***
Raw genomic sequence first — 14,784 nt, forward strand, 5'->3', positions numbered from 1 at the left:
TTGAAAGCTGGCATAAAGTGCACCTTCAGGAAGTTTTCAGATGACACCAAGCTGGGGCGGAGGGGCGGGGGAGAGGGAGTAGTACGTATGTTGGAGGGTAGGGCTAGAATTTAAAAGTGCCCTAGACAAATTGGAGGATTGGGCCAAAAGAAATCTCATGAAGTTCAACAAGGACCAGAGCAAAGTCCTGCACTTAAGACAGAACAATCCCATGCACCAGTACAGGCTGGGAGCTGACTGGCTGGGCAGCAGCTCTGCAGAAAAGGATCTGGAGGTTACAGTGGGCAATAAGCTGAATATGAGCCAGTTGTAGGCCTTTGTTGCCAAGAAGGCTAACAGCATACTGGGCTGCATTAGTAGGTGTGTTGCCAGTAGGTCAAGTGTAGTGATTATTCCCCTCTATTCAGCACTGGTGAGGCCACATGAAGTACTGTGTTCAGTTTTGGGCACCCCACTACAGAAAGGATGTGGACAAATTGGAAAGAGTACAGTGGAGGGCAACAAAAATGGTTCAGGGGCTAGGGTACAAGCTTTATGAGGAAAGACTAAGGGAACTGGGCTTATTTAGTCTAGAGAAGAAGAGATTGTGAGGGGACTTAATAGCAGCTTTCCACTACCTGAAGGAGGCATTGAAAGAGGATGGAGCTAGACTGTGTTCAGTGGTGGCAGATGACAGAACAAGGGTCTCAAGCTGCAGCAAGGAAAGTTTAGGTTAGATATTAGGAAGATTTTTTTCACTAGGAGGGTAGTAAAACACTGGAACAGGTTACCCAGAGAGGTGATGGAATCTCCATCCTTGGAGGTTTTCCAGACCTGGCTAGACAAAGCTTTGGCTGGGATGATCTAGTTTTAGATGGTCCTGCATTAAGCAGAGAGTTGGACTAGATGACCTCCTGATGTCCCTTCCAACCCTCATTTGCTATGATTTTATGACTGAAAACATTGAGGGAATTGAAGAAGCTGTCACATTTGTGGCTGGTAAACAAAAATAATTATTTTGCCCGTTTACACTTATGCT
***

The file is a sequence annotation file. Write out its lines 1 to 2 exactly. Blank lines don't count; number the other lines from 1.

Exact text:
Raw genomic sequence first — 14,784 nt, forward strand, 5'->3', positions numbered from 1 at the left:
TTGAAAGCTGGCATAAAGTGCACCTTCAGGAAGTTTTCAGATGACACCAAGCTGGGGCGGAGGGGCGGGGGAGAGGGAGTAGTACGTATGTTGGAGGGTAGGGCTAGAATTTAAAAGTGCCCTAGACAAATTGGAGGATTGGGCCAAAAGAAATCTCATGAAGTTCAACAAGGACCAGAGCAAAGTCCTGCACTTAAGACAGAACAATCCCATGCACCAGTACAGGCTGGGAGCTGACTGGCTGGGCAGCAGCTCTGCAGAAAAGGATCTGGAGGTTACAGTGGGCAATAAGCTGAATATGAGCCAGTTGTAGGCCTTTGTTGCCAAGAAGGCTAACAGCATACTGGGCTGCATTAGTAGGTGTGTTGCCAGTAGGTCAAGTGTAGTGATTATTCCCCTCTATTCAGCACTGGTGAGGCCACATGAAGTACTGTGTTCAGTTTTGGGCACCCCACTACAGAAAGGATGTGGACAAATTGGAAAGAGTACAGTGGAGGGCAACAAAAATGGTTCAGGGGCTAGGGTACAAGCTTTATGAGGAAAGACTAAGGGAACTGGGCTTATTTAGTCTAGAGAAGAAGAGATTGTGAGGGGACTTAATAGCAGCTTTCCACTACCTGAAGGAGGCATTGAAAGAGGATGGAGCTAGACTGTGTTCAGTGGTGGCAGATGACAGAACAAGGGTCTCAAGCTGCAGCAAGGAAAGTTTAGGTTAGATATTAGGAAGATTTTTTTCACTAGGAGGGTAGTAAAACACTGGAACAGGTTACCCAGAGAGGTGATGGAATCTCCATCCTTGGAGGTTTTCCAGACCTGGCTAGACAAAGCTTTGGCTGGGATGATCTAGTTTTAGATGGTCCTGCATTAAGCAGAGAGTTGGACTAGATGACCTCCTGATGTCCCTTCCAACCCTCATTTGCTATGATTTTATGACTGAAAACATTGAGGGAATTGAAGAAGCTGTCACATTTGTGGCTGGTAAACAAAAATAATTATTTTGCCCGTTTACACTTATGCT